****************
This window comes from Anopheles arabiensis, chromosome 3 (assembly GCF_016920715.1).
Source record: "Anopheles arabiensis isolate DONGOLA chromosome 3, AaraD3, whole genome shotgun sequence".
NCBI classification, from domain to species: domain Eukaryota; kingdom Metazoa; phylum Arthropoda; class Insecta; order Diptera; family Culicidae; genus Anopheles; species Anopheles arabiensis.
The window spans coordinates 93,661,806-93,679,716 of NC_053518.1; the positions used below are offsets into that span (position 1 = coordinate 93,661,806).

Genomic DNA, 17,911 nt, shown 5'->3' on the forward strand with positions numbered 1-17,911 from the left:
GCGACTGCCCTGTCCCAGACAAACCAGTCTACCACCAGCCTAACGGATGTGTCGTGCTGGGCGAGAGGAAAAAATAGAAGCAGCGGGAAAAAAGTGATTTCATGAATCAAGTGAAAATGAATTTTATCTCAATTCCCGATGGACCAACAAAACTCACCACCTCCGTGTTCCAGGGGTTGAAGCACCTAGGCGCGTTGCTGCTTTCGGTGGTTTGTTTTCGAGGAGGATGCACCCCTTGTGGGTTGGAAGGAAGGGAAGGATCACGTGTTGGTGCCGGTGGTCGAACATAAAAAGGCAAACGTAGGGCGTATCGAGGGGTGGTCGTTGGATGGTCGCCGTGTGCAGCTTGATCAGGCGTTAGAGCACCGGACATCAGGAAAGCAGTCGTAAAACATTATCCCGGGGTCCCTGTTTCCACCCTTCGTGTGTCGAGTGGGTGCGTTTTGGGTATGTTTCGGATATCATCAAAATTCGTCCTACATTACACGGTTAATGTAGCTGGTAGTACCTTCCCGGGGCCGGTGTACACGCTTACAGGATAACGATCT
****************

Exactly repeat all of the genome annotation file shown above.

This window comes from Anopheles arabiensis, chromosome 3 (assembly GCF_016920715.1).
Source record: "Anopheles arabiensis isolate DONGOLA chromosome 3, AaraD3, whole genome shotgun sequence".
NCBI classification, from domain to species: domain Eukaryota; kingdom Metazoa; phylum Arthropoda; class Insecta; order Diptera; family Culicidae; genus Anopheles; species Anopheles arabiensis.
The window spans coordinates 93,661,806-93,679,716 of NC_053518.1; the positions used below are offsets into that span (position 1 = coordinate 93,661,806).

Genomic DNA, 17,911 nt, shown 5'->3' on the forward strand with positions numbered 1-17,911 from the left:
GCGACTGCCCTGTCCCAGACAAACCAGTCTACCACCAGCCTAACGGATGTGTCGTGCTGGGCGAGAGGAAAAAATAGAAGCAGCGGGAAAAAAGTGATTTCATGAATCAAGTGAAAATGAATTTTATCTCAATTCCCGATGGACCAACAAAACTCACCACCTCCGTGTTCCAGGGGTTGAAGCACCTAGGCGCGTTGCTGCTTTCGGTGGTTTGTTTTCGAGGAGGATGCACCCCTTGTGGGTTGGAAGGAAGGGAAGGATCACGTGTTGGTGCCGGTGGTCGAACATAAAAAGGCAAACGTAGGGCGTATCGAGGGGTGGTCGTTGGATGGTCGCCGTGTGCAGCTTGATCAGGCGTTAGAGCACCGGACATCAGGAAAGCAGTCGTAAAACATTATCCCGGGGTCCCTGTTTCCACCCTTCGTGTGTCGAGTGGGTGCGTTTTGGGTATGTTTCGGATATCATCAAAATTCGTCCTACATTACACGGTTAATGTAGCTGGTAGTACCTTCCCGGGGCCGGTGTACACGCTTACAGGATAACGATCT